Journal cover Journal topic
Geoscientific Model Development An interactive open-access journal of the European Geosciences Union
Geosci. Model Dev., 10, 453-482, 2017
https://doi.org/10.5194/gmd-10-453-2017
© Author(s) 2017. This work is distributed under
the Creative Commons Attribution 3.0 License.
Model description paper
01 Feb 2017
Bottom RedOx Model (BROM v.1.1): a coupled benthic–pelagic model for simulation of water and sediment biogeochemistry
Evgeniy V. Yakushev1,2, Elizaveta A. Protsenko1,2, Jorn Bruggeman3, Philip Wallhead4, Svetlana V. Pakhomova5,2,7, Shamil Kh. Yakubov2, Richard G. J. Bellerby6,4, and Raoul-Marie Couture1,8 1Norwegian Institute for Water Research (NIVA), Gaustadalléen 21, 0349 Oslo, Norway
2P.P. Shirshov Institute of Oceanology RAS, Nakhimovskiy prosp. 36, 117991, Moscow, Russia
3Plymouth Marine Laboratory, Prospect Place, The Hoe, Plymouth, PL1 3DH, UK
4Norwegian Institute for Water Research (NIVA Vest), Thormøhlensgate 53 D, 5006 Bergen, Norway
5Norwegian Institute for Air Research (NILU), P.O. Box 100, 2027 Kjeller, Norway
6State Key Laboratory for Estuarine and Coastal Research, East China Normal University, Shanghai, China
7Norwegian University of Science and Technology (NTNU), 7491 Trondheim, Norway
8University of Waterloo, Earth and Environmental Sciences, Ecohydrology Group, 200 University Avenue West, N2L3G2, Waterloo, Canada
Abstract. Interactions between seawater and benthic systems play an important role in global biogeochemical cycling. Benthic fluxes of some chemical elements (e.g., C, N, P, O, Si, Fe, Mn, S) alter the redox state and marine carbonate system (i.e., pH and carbonate saturation state), which in turn modulate the functioning of benthic and pelagic ecosystems. The redox state of the near-bottom layer in many regions can change with time, responding to the supply of organic matter, physical regime, and coastal discharge. We developed a model (BROM) to represent key biogeochemical processes in the water and sediments and to simulate changes occurring in the bottom boundary layer. BROM consists of a transport module (BROM-transport) and several biogeochemical modules that are fully compatible with the Framework for the Aquatic Biogeochemical Models, allowing independent coupling to hydrophysical models in 1-D, 2-D, or 3-D. We demonstrate that BROM is capable of simulating the seasonality in production and mineralization of organic matter as well as the mixing that leads to variations in redox conditions. BROM can be used for analyzing and interpreting data on sediment–water exchange, and for simulating the consequences of forcings such as climate change, external nutrient loading, ocean acidification, carbon storage leakage, and point-source metal pollution.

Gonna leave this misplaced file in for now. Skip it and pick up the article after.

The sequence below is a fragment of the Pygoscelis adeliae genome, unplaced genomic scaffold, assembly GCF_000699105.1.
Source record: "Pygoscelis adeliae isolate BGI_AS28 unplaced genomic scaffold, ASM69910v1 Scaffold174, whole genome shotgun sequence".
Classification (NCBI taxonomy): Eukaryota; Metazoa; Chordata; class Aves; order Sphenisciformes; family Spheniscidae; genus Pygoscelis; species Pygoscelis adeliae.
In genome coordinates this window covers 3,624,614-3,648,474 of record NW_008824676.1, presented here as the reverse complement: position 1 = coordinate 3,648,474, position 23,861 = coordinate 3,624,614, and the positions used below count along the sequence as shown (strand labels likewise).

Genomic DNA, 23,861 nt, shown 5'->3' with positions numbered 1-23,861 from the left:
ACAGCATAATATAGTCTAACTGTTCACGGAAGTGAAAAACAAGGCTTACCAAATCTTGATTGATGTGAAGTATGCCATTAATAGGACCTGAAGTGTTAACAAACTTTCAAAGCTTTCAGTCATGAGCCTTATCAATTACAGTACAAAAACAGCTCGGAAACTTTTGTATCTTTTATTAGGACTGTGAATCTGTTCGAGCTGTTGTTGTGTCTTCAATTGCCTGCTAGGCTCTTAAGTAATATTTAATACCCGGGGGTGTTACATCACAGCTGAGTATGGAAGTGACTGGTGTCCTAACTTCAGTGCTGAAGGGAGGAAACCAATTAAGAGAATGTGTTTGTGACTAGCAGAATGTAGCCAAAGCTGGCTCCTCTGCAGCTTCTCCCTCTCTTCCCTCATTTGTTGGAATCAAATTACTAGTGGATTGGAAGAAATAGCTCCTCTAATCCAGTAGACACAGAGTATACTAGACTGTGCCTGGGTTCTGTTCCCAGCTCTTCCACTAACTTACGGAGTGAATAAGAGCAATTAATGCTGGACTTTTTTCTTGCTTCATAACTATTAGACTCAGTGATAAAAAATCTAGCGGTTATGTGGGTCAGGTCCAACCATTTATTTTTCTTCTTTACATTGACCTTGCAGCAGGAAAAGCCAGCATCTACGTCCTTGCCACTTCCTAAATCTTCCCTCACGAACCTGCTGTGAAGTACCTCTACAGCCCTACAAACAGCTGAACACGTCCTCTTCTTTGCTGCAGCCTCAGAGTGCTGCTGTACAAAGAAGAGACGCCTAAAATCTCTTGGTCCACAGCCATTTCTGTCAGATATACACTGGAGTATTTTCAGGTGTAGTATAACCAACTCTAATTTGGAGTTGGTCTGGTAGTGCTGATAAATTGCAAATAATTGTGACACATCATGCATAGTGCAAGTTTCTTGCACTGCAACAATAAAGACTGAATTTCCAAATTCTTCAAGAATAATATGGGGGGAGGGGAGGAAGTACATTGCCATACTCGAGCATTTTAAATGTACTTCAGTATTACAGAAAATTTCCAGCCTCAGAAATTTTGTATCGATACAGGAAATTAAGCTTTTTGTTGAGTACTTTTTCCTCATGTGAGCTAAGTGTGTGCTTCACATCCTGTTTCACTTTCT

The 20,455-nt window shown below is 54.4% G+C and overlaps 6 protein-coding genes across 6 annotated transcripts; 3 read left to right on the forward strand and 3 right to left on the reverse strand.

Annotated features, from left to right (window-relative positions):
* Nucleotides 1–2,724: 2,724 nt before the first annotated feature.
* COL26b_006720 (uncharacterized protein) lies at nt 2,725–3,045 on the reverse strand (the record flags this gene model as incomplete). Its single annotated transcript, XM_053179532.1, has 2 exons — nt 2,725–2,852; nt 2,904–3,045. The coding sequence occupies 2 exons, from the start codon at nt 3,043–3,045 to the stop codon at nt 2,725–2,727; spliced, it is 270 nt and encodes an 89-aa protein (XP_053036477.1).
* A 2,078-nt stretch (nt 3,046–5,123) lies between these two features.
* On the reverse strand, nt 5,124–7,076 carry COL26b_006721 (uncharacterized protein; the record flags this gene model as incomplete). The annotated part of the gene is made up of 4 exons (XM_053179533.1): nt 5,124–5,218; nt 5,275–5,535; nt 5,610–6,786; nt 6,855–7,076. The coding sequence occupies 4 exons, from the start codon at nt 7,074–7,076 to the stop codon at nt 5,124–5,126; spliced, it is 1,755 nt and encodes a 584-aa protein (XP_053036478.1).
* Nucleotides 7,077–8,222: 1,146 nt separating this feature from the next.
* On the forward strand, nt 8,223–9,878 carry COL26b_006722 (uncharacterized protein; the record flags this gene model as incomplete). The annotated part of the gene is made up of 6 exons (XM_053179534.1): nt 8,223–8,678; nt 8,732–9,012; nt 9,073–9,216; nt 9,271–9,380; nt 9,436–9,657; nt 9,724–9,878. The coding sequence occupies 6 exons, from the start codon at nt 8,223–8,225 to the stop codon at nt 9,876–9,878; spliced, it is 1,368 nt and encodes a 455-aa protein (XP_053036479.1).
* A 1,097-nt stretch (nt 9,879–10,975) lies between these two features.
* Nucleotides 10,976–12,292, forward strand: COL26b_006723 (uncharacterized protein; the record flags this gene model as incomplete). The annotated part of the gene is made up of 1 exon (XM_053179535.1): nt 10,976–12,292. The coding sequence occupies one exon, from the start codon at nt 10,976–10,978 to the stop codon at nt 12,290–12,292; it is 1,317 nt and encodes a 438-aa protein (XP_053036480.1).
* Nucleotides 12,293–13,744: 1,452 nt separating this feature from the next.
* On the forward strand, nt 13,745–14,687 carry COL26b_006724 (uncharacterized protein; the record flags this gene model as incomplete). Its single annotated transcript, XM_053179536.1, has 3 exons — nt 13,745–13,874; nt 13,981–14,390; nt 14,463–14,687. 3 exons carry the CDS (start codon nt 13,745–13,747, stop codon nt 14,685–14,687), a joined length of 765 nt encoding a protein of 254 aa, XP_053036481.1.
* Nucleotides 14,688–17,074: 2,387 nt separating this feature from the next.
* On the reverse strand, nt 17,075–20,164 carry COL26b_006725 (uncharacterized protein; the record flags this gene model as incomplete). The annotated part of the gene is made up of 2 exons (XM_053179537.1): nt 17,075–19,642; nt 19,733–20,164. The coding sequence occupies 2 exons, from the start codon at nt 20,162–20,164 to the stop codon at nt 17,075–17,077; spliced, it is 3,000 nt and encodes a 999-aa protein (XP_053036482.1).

Citation: Yakushev, E. V., Protsenko, E. A., Bruggeman, J., Wallhead, P., Pakhomova, S. V., Yakubov, S. Kh., Bellerby, R. G. J., and Couture, R.-M.: Bottom RedOx Model (BROM v.1.1): a coupled benthic–pelagic model for simulation of water and sediment biogeochemistry, Geosci. Model Dev., 10, 453-482, https://doi.org/10.5194/gmd-10-453-2017, 2017.
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This paper presents a new benthic–pelagic biogeochemical model (BROM) that combines a relatively simple pelagic ecosystem model with a detailed biogeochemical model of the coupled cycles of N, P, Si, C, O, S, Mn, Fe in the water column, benthic boundary layer, and sediments, with a focus on oxygen and redox state. BROM should be of interest for the study of a range of environmental applications in addition to hypoxia, such as benthic nutrient recycling, redox biogeochemistry, and eutrophication.
This paper presents a new benthic–pelagic biogeochemical model (BROM) that combines a...
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